Nintendo is suing the makers of the Switch emulator Yuzu, claims 'There is no lawful way to use Yuzu'

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(Image credit: Nintendo)

Nintendo of America is suing the maker of the Nintendo Switch emulator Yuzu, saying it "unlawfully circumvents the technological measures" that prevent Switch games from being played on other hardware. 

Yuzu has been around for ages—we talked about using it to run Pokémon: Let's Go back in 2018—but it was The Legend of Zelda: Tears of the Kingdom that really brought it front-and-center for mainstream gamers. One day after the Switch-exclusive game went live, the Yuzu developers said they had it running at "full speed on most hardware," with "no hacks needed."

That was great for Nintendo fans, but Nintendo was clearly less enthused. The lawsuit (available in full on Scribd, via Stephen Totilo) describes emulators as "a piece of software that allows users to unlawfully play pirated videogames that were published only for a specific console on a general-purpose computing device," and cites Tears of the Kingdom, which leaked ahead of release, as a specific example of such. Yuzu publicly took steps to discourage piracy on its Discord, but Nintendo nonetheless pointed the finger at the emulator as the problem.

"Infringing copies of the game that circulated online were able to be played in Yuzu, and those copies were successfully downloaded from pirate websites over one million times before the game was published and made available for lawful purchase by Nintendo," the lawsuit states. "Many of the pirate websites specifically noted the ability to play the game file in Yuzu."

This of course isn't the first time emulators have been accused of encouraging piracy: In 1999, Sony sued a company called Connectix, the maker of a PlayStation emulator called the Virtual Game Station, over allegations of copyright infringement and various violations of its intellectual property rights. Connectix actually won the case: Among other things, the court said "Sony understandably seeks control over the market for devices that play games Sony produces or licenses," but ruled that copyright law "does not confer such a monopoly."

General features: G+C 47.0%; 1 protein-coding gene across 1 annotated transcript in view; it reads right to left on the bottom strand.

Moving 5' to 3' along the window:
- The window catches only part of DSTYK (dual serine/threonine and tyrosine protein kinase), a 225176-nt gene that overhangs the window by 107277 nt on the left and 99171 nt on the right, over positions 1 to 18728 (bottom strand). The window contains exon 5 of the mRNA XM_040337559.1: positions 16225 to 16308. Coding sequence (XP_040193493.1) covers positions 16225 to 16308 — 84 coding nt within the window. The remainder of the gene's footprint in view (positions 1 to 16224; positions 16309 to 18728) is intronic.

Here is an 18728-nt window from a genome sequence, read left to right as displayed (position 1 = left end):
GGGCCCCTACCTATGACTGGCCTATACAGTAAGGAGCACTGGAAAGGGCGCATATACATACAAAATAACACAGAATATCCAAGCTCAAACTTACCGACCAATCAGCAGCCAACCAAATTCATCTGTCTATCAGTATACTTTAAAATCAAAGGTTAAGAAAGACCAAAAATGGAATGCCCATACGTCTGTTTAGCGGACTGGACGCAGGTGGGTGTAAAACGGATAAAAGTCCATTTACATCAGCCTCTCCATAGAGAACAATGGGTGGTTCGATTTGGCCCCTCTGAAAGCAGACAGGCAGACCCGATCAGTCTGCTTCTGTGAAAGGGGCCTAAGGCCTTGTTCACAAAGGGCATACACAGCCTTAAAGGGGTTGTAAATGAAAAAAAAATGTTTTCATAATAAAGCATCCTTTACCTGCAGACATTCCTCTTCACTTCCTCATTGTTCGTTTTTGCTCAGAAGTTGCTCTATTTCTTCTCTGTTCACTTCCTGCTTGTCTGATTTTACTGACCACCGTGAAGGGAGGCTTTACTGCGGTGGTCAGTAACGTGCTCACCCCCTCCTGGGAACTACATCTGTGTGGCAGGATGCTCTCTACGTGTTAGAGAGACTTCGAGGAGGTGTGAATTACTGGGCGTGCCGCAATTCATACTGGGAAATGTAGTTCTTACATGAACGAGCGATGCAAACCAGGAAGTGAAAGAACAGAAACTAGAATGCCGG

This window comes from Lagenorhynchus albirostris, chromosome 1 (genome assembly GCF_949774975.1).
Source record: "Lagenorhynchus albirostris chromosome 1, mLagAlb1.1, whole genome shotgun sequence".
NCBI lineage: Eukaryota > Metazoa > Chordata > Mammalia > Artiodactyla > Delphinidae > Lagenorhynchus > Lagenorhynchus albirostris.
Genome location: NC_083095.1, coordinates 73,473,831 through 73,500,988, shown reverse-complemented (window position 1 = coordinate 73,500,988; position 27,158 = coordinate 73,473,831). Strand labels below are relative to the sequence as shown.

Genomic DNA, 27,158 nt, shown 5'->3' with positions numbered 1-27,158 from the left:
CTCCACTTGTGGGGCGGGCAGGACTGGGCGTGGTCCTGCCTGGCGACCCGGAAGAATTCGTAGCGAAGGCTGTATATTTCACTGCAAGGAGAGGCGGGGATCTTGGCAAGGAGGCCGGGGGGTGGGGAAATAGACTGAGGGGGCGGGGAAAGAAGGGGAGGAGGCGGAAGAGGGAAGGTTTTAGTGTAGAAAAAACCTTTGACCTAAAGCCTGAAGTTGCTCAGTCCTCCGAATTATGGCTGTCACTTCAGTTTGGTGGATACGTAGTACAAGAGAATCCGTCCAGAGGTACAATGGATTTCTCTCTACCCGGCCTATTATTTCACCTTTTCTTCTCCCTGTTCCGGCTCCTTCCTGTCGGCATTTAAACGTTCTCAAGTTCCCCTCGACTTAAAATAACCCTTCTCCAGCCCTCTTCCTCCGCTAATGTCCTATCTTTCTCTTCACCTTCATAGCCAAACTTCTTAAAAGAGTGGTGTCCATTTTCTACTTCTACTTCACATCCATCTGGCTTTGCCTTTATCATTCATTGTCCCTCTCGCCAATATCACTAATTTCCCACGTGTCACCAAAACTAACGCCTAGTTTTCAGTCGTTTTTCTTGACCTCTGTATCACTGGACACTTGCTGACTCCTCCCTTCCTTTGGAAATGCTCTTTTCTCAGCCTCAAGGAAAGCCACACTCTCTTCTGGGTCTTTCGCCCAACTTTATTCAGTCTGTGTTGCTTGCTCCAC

The ruling came down in 2000 during the very early days of the Digital Millennium Copyright Act, which came into force in the US in 1998, and how it would play out today is an open question. Nintendo's lawsuit pointedly hand-waves any notion of legitimate use of Yuzu: "To be clear, there is no lawful way to use Yuzu to play Nintendo Switch games, including because it must decrypt the games’ encryption."

For good measure, Nintendo also complained about Yuzu spoiling Tears of the Kingdom, saying that because of the prevalance of emulators, "many fans of The Legend of Zelda were forced to avoid social media to prevent seeing spoilers and preserve their surprise and delight for the actual game release.

The lawsuit says the harm caused to Nintendo by Yuzu "is manifest and irreparable," but it's seeking reparations anyway, including a permanent injunction against the emulator and a surrender of the website, and monetary damages, which could be extremely steep: Nintendo is seeking statutory damages of $2,500 per violation of the DMCA's anti-circumvention and anti-trafficking provisions, and $150,000 per violation of Nintendo's copyright, although it may opt for actual damages to be determined at trial.

Lest there be any doubt, Nintendo may pursue this matter as far as it can, and will hold the makers of Yuzu responsible for paying whatever penalty is assigned: Gary Bowser was famously fined millions of dollars (and served some jail time) for his role in pirating Nintendo Switch and 3DS games, and despite his well-publicized financial straits since being released from prison, Nintendo is not letting it go.

Andy Chalk

Andy has been gaming on PCs from the very beginning, starting as a youngster with text adventures and primitive action games on a cassette-based TRS80. From there he graduated to the glory days of Sierra Online adventures and Microprose sims, ran a local BBS, learned how to build PCs, and developed a longstanding love of RPGs, immersive sims, and shooters. He began writing videogame news in 2007 for The Escapist and somehow managed to avoid getting fired until 2014, when he joined the storied ranks of PC Gamer. He covers all aspects of the industry, from new game announcements and patch notes to legal disputes, Twitch beefs, esports, and Henry Cavill. Lots of Henry Cavill.